For the best overlanding adventure, you’ll need a great vehicle, a good rig, and some key overlanding gear to make roughing it a little less rugged.
Overlanding, yours and my latest automotive obsession, combines adventurous off-roading with camping. Typically, overlanding consists of taking a reliable 4WD vehicle and lots of camping gear out on a multiday excursion into the wilderness. Though these journeys are often taken along established trails, those trials can be pretty rough going. As a result, you’ll need to be prepared for contingencies like getting stuck or vehicle breakdown. But, since an ounce of prevention is worth a pound of cure, choosing a reliable vehicle and outfitting it with appropriate overlanding gear can make all the difference in the world. Below we’ll discuss must-have overlanding essentials to make your next trek one to remember.
The foundation of any overlanding adventure is your vehicle. It’ll be important to choose a vehicle that’s both reliable and capable. Here’s a few of our recommendations. Finding something you’re mechanically familiar with can also be a great asset.
A bone stock Land Cruiser is a pretty good start, but you’ll want to also consider some dedicated overlanding modifications.
Roof Rack – Perhaps the most basic of overlanding equipment, a roof rack will vastly increase the amount of gear you can haul with you. Items like gas and water tend to take up a lot of space by themselves, to say nothing of food, clothing, and camping gear.
Light Bars – Headlights are fine for the street but out on the trails you’ll likely want more illumination. There’s a wide assortment of lights and locations to mount them, from modest bars below the grille to articulating spotlights atop the vehicle cab.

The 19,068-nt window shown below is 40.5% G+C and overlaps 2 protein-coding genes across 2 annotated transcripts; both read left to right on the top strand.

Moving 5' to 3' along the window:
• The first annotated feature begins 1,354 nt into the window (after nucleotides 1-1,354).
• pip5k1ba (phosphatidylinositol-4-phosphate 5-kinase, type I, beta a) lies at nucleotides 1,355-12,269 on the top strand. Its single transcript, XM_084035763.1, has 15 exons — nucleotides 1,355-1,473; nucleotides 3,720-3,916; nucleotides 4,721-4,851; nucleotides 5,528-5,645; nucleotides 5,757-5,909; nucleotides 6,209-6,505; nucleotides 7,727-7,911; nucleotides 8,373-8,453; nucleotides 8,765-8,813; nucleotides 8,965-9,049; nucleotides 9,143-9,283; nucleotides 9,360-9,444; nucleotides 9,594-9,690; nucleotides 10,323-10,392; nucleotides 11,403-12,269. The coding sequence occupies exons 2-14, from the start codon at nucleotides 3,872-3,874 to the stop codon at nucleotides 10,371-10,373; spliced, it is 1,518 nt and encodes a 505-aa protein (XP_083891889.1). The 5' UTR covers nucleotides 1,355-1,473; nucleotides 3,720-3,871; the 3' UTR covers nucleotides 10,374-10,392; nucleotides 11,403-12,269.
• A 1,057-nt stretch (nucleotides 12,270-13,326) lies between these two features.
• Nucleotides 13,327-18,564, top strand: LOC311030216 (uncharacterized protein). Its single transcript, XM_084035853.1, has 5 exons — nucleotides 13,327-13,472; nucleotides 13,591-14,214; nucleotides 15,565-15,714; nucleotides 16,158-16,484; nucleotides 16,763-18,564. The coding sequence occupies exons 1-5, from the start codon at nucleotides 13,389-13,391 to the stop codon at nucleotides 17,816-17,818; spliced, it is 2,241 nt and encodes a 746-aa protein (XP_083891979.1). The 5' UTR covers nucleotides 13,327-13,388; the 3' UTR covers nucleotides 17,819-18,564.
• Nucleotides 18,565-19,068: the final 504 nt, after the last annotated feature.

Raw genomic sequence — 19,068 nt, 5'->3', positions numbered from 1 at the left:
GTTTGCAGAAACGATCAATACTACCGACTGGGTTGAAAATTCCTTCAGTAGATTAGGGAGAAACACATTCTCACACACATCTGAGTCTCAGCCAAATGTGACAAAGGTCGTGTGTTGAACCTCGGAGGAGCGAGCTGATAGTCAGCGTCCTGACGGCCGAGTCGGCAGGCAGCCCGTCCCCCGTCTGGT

Bash/Skid Plates – It’s important when tackling rocky terrain to have some protection for the delicate under-bits on your vehicle. Steel skid plates mean you can take on the rough stuff with confidence.
Roof Tents – Perhaps the most recognizable manifestation of the overlanding craze is the roof-top tent. The benefits are obvious. Besides the ease of set up, as most take only minutes to unfold, the elevated sleeping location can keep you away from the cold ground on cool nights and up where there’s some breeze on hot ones. Many roof top tents also come with canopies for extra shade and even shower blinds.
Storage Systems – These can get pretty elaborate, but at their most basic, storage systems are just a series of boxes and storage lockers that can be bolted on or otherwise secured in the bed of your truck or in the back of your SUV. Some of the most convenient feature bins that slide out from the back of your vehicle for easy access. On the more expensive side you can get systems that include built-in kitchen complete with propane stove and sink.
Off-Road Tires – If you’re going overlanding, you’re going to need the right tires for the job. In addition to food, water, and gas, proper off-road tires are next on the list of overlanding non-negotiables. Make sure to get a fifth tire for your spare.
First-Aid Kit and Training – Since you’ll be many miles from the nearest medical treatment facility, you’ll need a well-stocked first-aid kit. On top of that we recommend at least some training in first aid and CPR.
Ample Food and Water – In addition to food for meals, make sure to pack some non-perishable snack items to fuel those long days on the trail. Granola, jerky, nuts, and dried fruit are all great options. Depending on the weather you’ll need anywhere from ¾ to two gallons of water per person per day.